With the arrival of shorter days and colder temperatures, it’s almost time to take out a heavy blanket — and a menorah. Chanukah runs this year from Nov. 28 to Dec. 6, and across the region, organizations are preparing to spark some seasonal light. Here is a sampling of community events.
Chabad of Squirrel Hill, Chabad of Greenfield and Chabad of the South Hills
To start the holiday off right, Rabbi Yisroel Altein of Chabad of Squirrel Hill, is inviting community members to publicly light a giant menorah on the corner of Beacon Street and Murray Avenue in Squirrel Hill. The 4 p.m. event is the first of several Chabad-hosted Chanukah programs.
On Monday Nov. 29, at 5 p.m., Altein and other local leaders will join Mayor Bill Peduto for a public menorah lighting outside the City County Building. Then, on Nov. 30, beginning at 5 p.m., the annual Menorah Car Parade will make its way through the East End before concluding at 4315 Murray Ave. for a public menorah lighting and festival. Organized by Chabad of Greenfield and Chabad of Squirrel Hill, the festival, which begins at 6 p.m. (following the car parade), will feature the lighting of a large ice menorah followed by a fire show by Ohio Burn Unit.
Chabad of the South Hills will also present a “Fire and Ice” event, including a giant ice menorah and fire show, live music, a gelt drop, latkes and doughnuts, at 1801 Dormont Avenue on Dec. 1 at 5 p.m.
Jewish Federation of Greater Pittsburgh
The Jewish Federation of Greater Pittsburgh is promoting a series of virtual and in-person events for Chanukah celebrants of all ages. On Nov. 28, from 9:30-11 a.m., Foundation Scholar Rabbi Danny Schiff will present a special Chanukah seminar online. Later, on Nov. 30, from 5-7 p.m., Federation’s Young Adult Division is hosting a happy hour (location will be announced at a later date) with the first drink free for those who register in advance.
Temple Ohav Shalom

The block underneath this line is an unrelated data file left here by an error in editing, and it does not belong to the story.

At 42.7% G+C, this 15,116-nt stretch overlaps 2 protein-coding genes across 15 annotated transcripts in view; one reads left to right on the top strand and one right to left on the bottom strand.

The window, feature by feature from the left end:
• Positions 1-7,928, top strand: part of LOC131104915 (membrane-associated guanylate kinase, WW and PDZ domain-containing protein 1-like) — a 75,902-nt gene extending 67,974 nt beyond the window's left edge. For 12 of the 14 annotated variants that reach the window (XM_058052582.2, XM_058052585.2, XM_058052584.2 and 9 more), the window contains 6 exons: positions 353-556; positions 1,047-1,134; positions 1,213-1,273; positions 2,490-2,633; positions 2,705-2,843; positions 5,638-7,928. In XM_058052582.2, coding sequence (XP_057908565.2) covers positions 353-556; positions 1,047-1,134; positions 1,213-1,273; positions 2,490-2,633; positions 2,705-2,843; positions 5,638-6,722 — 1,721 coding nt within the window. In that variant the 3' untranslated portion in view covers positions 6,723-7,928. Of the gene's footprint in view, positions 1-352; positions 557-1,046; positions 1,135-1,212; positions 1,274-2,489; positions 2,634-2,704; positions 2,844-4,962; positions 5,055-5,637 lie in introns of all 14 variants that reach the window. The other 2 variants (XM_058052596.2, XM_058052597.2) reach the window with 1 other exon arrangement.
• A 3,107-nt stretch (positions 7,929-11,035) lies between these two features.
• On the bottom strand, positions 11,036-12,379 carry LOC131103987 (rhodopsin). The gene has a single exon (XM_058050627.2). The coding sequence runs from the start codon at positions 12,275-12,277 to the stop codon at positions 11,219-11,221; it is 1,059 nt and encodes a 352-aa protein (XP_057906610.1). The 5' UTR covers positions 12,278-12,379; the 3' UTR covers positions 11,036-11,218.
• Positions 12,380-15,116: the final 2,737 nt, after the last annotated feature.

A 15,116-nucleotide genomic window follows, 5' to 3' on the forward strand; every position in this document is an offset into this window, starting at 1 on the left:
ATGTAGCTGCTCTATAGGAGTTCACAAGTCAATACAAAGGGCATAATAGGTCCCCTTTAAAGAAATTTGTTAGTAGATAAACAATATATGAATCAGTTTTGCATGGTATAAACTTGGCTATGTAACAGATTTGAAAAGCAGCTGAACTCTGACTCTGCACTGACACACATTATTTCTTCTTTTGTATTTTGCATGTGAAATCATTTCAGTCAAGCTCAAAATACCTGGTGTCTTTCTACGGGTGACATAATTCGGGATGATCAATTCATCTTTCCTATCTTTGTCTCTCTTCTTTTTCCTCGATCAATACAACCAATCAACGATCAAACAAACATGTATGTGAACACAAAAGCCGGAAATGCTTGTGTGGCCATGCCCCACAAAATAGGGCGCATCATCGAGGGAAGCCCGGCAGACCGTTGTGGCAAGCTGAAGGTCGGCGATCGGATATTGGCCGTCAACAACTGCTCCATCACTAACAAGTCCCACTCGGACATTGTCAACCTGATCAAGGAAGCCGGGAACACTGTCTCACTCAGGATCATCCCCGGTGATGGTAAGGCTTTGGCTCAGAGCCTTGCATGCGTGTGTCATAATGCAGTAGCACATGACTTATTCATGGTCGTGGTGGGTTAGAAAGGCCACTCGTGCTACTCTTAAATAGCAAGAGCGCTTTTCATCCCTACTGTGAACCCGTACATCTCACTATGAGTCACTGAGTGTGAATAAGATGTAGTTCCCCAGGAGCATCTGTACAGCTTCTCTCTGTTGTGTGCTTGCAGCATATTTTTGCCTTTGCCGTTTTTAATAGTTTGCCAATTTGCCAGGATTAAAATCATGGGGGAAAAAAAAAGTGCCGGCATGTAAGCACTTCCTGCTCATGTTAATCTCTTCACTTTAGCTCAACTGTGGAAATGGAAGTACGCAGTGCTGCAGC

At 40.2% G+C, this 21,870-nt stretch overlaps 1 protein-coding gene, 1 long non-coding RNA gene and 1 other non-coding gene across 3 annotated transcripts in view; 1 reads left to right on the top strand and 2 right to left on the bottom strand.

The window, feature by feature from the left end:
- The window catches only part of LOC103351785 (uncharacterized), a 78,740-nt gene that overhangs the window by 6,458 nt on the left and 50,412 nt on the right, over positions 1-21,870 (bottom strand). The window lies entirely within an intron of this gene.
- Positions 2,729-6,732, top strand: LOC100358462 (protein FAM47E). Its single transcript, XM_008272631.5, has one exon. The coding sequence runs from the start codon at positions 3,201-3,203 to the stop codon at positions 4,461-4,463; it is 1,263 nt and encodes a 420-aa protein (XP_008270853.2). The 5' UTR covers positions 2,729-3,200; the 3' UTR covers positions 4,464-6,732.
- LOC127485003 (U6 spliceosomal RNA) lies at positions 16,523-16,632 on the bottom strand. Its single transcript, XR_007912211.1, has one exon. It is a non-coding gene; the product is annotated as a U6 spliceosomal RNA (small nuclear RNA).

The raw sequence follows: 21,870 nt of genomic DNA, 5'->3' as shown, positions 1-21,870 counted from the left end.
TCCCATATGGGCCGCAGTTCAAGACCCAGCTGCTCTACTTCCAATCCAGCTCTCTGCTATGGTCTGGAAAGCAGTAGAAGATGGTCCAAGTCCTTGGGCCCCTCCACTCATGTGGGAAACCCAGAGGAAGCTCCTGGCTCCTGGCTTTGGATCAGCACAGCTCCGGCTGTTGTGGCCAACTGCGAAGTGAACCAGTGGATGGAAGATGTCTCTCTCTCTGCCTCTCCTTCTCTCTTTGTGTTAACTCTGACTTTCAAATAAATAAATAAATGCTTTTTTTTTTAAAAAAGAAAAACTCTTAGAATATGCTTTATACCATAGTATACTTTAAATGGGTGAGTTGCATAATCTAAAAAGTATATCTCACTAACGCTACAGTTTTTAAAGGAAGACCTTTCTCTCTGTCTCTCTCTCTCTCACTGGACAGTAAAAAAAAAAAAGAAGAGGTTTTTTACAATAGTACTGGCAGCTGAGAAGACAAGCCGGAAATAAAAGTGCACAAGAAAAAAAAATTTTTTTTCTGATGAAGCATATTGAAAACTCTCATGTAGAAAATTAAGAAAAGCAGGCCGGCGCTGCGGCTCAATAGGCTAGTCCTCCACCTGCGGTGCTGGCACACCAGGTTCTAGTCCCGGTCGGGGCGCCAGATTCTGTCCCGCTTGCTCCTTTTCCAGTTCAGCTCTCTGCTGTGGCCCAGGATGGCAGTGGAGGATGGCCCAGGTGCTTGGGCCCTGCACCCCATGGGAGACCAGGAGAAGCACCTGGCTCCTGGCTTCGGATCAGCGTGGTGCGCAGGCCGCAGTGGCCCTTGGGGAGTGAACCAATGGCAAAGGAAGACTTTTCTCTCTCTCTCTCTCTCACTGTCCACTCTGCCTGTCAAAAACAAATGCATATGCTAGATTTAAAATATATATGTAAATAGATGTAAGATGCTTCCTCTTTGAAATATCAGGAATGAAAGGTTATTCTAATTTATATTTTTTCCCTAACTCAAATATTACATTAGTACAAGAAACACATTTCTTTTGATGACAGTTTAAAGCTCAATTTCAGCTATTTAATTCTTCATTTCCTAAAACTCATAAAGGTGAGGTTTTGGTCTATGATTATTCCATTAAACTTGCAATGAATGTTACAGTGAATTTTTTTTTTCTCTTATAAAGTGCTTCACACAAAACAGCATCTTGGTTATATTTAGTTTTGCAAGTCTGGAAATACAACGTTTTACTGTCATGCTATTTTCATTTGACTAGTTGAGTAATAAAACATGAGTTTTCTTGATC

Rabbi Jeremy Weisblatt of Temple Ohav Shalom is encouraging Jewish Pittsburghers to begin the holiday with an extra spark. On Nov. 28, from 5-6 p.m., Weisblatt will join community members at McCandless Crossing on McKnight Road for a public menorah lighting.
The North Hills gathering is the first of the congregation’s numerous holiday events, packaged as “The Second Annual Eight Days of TOS.” The activities are all multiaccess and open
to the entire community, Weisblatt said.
Among those programs is a craft event; a “family fun night”; a Men’s Club whisky tasting; and a virtual book talk with Rabbi Rachel Mikva of the Chicago Theological Seminary, author of “Dangerous Religious Ideas: The Deep Roots of Self-Critical Faith in Judaism, Christianity, and Islam.”
On Dec. 1, Ohav Shalom, in partnership with Menemsha Films and Chai Flicks, is hosting a community film festival. With content available for each night of Chanukah, participants will gain access to 11 films, along with exclusive filmmaker discussions, that can be viewed from a phone, computer or tablet, Weisblatt said.
Temple David in Monroeville is also planning on maximizing each night of Chanukah through an array of programs and games, bringing “laughter, light and lots of fun to the Eastern suburbs,” Reena Goldberg, Temple David’s president, said.
For starters, a different family will lead online candle lighting for the congregation every night of Chanukah, and the Sisterhood is selling Chanukah supplies and raffling off baskets filled with holiday treats.
The congregation will also host its first annual Chanukah Games, Goldberg said, where members will be divided into teams to participate in a variety of holiday-themed challenges to earn points and win prizes. The festivities will culminate on the eighth night of Chanukah with an outdoor menorah lighting and refreshments.
“We’re inviting everyone to bring their menorah to our Chanukah Shabbat evening service, and they can roll their own wax candles before the service,” Goldberg added. The next morning, for Shabbat services, “everyone is wearing their ugly Chanukah sweaters and receiving yummy chocolate gelt.”
At Temple Sinai in Squirrel Hill, a mix of in-person and hybrid events should also warm some hearts.
On Dec. 3, from 5:30-6 p.m., Temple Sinai is hosting “Hanukkah Tot Shabbat.” The in-person event is an informal way to teach children about Shabbat and the holiday, said Tami Prine, Temple Sinai’s marketing and communications director.
Later that evening, the congregation is holding a hybrid Mostly Musical Shabbat Hanukkah Evening Service, where in-person attendees will be able to take home fresh latkes made by the Brotherhood.
Finally, on Dec. 3, from 8-10 p.m., Temple Sinai will host “Hanukkah Young Adult Party: Dreidel Tournament & Mystery Gifts!” Prine described the in-person event as a “super cool holiday party” where participants will spin dreidels and win chocolate gelt. Registration and masking is required for each of Temple Sinai’s in-person programs.